If you’re looking for an alternative approach to pain relief and tissue repair, you may find your answer in cold laser therapy. For over 50 years, doctors, dentists, acupuncturists, physical therapists, and other medical professionals have been using cold laser therapy―also called Low Level Laser Therapy (LLLT)―to treat a surprisingly wide range of physical ailments ranging from acne, burns, and rashes to fibromyalgia and carpal tunnel.
LLLT is used to reduce swelling, treat slow-healing wounds (such as those related to diabetes), promote soft tissue and joint repair, and relieve pain, so it’s no surprise its applications are diverse. Sports medicine practitioners frequently offer LLLT as a treatment for tendonitis, bursitis, tennis elbow, and muscle strains. Physical therapy offices also use the technique to help those with neck pain, knee pain, or low back pain. And acupuncturists sometimes use cold laser therapy in place of needles because the laser beams can stimulate acupoints the same way needles do, without piercing the skin.
How Does Cold Laser Therapy (LLLT) Work?
Invented in the 1960s by Hungarian physician Endre Mester, clinical studies of LLLT began in 1967. Since then, over 2,500 studies have been published, some of which included double-blind, placebo-controlled testing. Though many of these studies were conducted on animals, not humans, and methodologies have been critiqued as inconsistent, overall study results indicate cold laser therapy is effective for pain relief.
During an LLLT treatment, a compact, handheld laser is placed over the injured area for a short period of time, ranging from 30 seconds up to several minutes. The intensity of the laser and the size and type of injury being treated determine the duration of treatment.
While the treatment is happening, the non-thermal photons of light emitted by the laser pass through the layers of the skin, penetrating anywhere from two to five centimeters below the skin’s surface. When the targeted cells absorb this energy, it kicks off a physiological reaction, encouraging the cells to heal, repair and normalize damaged tissue. The result? Reduced pain and inflammation and faster healing times.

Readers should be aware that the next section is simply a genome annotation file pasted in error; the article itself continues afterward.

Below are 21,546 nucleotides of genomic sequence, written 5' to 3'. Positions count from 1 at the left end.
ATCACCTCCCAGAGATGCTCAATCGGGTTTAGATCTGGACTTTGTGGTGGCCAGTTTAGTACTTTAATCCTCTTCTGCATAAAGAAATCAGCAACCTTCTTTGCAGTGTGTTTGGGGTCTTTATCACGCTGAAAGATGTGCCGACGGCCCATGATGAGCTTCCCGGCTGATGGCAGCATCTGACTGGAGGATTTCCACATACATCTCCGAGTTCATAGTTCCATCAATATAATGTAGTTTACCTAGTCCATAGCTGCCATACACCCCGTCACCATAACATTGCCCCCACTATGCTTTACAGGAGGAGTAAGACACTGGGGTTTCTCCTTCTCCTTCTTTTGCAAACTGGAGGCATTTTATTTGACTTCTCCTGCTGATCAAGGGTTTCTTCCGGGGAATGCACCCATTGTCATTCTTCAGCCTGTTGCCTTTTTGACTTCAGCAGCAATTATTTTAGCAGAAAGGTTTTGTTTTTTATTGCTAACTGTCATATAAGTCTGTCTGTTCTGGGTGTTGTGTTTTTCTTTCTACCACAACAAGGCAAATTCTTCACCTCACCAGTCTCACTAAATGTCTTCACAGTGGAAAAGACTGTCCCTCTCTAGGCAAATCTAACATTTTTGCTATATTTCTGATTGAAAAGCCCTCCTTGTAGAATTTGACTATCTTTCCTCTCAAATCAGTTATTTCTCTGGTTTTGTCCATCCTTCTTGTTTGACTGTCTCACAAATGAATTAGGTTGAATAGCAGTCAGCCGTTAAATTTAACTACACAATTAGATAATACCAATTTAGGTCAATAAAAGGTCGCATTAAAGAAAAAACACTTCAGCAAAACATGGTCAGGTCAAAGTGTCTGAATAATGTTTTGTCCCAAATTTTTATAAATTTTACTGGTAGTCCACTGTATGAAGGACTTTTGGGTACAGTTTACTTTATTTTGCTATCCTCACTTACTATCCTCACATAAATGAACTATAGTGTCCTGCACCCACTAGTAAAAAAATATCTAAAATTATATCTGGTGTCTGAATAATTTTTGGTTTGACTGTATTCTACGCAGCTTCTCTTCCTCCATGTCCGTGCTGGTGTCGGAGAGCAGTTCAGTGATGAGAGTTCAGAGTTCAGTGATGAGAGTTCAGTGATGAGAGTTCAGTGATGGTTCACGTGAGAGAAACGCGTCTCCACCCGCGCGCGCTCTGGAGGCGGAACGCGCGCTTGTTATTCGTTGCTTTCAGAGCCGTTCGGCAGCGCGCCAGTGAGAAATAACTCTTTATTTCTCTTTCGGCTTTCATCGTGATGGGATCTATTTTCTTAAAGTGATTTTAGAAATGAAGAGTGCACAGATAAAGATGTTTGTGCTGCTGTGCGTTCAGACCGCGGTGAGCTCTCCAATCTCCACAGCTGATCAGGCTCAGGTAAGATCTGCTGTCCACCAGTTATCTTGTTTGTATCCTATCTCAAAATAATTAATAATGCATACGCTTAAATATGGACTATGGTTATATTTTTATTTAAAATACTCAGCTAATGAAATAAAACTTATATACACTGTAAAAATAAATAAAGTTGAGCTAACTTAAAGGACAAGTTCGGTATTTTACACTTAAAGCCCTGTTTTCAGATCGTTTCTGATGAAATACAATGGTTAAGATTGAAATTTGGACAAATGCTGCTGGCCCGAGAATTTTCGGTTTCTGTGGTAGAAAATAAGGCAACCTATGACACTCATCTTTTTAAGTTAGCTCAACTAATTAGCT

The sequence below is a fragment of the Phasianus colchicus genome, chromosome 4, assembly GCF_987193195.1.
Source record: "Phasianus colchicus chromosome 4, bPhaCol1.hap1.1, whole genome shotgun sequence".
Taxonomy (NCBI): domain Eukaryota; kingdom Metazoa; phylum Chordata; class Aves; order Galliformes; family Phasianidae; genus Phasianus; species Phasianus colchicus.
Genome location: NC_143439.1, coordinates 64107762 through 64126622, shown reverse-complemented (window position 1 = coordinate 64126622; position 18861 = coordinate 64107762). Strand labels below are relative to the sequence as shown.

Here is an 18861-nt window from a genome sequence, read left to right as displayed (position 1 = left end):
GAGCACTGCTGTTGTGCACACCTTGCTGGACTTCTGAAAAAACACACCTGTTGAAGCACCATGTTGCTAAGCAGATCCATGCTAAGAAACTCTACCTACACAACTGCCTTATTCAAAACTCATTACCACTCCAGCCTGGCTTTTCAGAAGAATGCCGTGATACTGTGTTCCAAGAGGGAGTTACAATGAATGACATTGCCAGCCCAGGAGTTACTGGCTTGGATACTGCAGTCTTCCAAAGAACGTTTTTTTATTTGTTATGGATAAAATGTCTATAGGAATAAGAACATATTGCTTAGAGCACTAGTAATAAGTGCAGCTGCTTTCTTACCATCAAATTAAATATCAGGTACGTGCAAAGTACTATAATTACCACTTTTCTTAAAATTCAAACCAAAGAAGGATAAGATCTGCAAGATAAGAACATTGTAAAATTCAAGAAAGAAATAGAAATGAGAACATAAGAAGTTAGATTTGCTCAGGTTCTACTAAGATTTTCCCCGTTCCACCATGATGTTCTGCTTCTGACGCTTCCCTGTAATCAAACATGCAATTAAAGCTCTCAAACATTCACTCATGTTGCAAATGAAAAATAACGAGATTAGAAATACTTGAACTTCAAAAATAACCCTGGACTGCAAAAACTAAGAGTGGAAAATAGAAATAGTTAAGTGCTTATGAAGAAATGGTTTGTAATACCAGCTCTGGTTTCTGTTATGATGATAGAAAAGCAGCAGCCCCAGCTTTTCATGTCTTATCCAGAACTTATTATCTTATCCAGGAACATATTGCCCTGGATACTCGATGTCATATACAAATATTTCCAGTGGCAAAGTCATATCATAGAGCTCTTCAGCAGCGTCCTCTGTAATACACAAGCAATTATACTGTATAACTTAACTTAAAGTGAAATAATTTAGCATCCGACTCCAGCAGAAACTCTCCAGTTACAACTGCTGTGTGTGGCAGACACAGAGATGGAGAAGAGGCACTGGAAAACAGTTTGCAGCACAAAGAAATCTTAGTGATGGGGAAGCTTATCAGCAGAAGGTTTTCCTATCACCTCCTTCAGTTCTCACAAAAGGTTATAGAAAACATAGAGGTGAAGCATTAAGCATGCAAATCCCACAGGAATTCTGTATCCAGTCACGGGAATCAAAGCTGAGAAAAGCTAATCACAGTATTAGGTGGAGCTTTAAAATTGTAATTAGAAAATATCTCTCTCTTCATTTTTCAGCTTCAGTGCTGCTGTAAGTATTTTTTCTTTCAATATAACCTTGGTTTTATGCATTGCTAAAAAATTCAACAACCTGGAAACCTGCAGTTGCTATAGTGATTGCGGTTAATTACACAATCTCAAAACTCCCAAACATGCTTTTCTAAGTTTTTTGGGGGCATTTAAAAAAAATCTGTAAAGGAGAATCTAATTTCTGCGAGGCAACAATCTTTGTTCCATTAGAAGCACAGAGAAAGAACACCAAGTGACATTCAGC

The Downsides of Cold Laser Therapy
While there are far fewer dangers associated with cold laser therapy than the heated lasers used for surgery and ablations, there are a few precautions to keep in mind. First, never look directly at the light of the laser. Second, never use LLLT around the thyroid area. And last, irritation can occur if cold lasers are applied to the same area for too long or too often, so it’s best to proceed under the care of a health professional.
Beyond these risks, it’s important to note that cold laser therapy isn’t an overnight cure-all. It may take up to a month of treatment (with up to four sessions each week) before seeing results. Though LLLT stimulates healing in a variety of cells ranging from cartilage and ligaments to muscles and nerves, results vary by person.
Finally, because cold laser therapy is still considered an alternative medicine treatment, not all insurance companies will cover the cost. Do your due diligence, and give your insurance carrier a call before diving in.
Is Cold Laser Therapy or PEMF Better for my injury?
While cold laser therapy offers an alternative way to treat pain, there’s one more option you may also want to consider: PEMF, or pulsating electromagnetic fields. Whereas cold laser therapy certainly has its place in treating injuries or issues close to the skin’s surface, PEMF is more broadly applicable―you can even receive a whole-body session. PEMF can also boost the effects of LLLT when used pre- or post-session. Both claim to deliver pain relief, but of the two, PEMF offers a deeper healing result and, in certain instances, may even be a surgical alternative. For more information, check out our next post, later this month, about PEMF.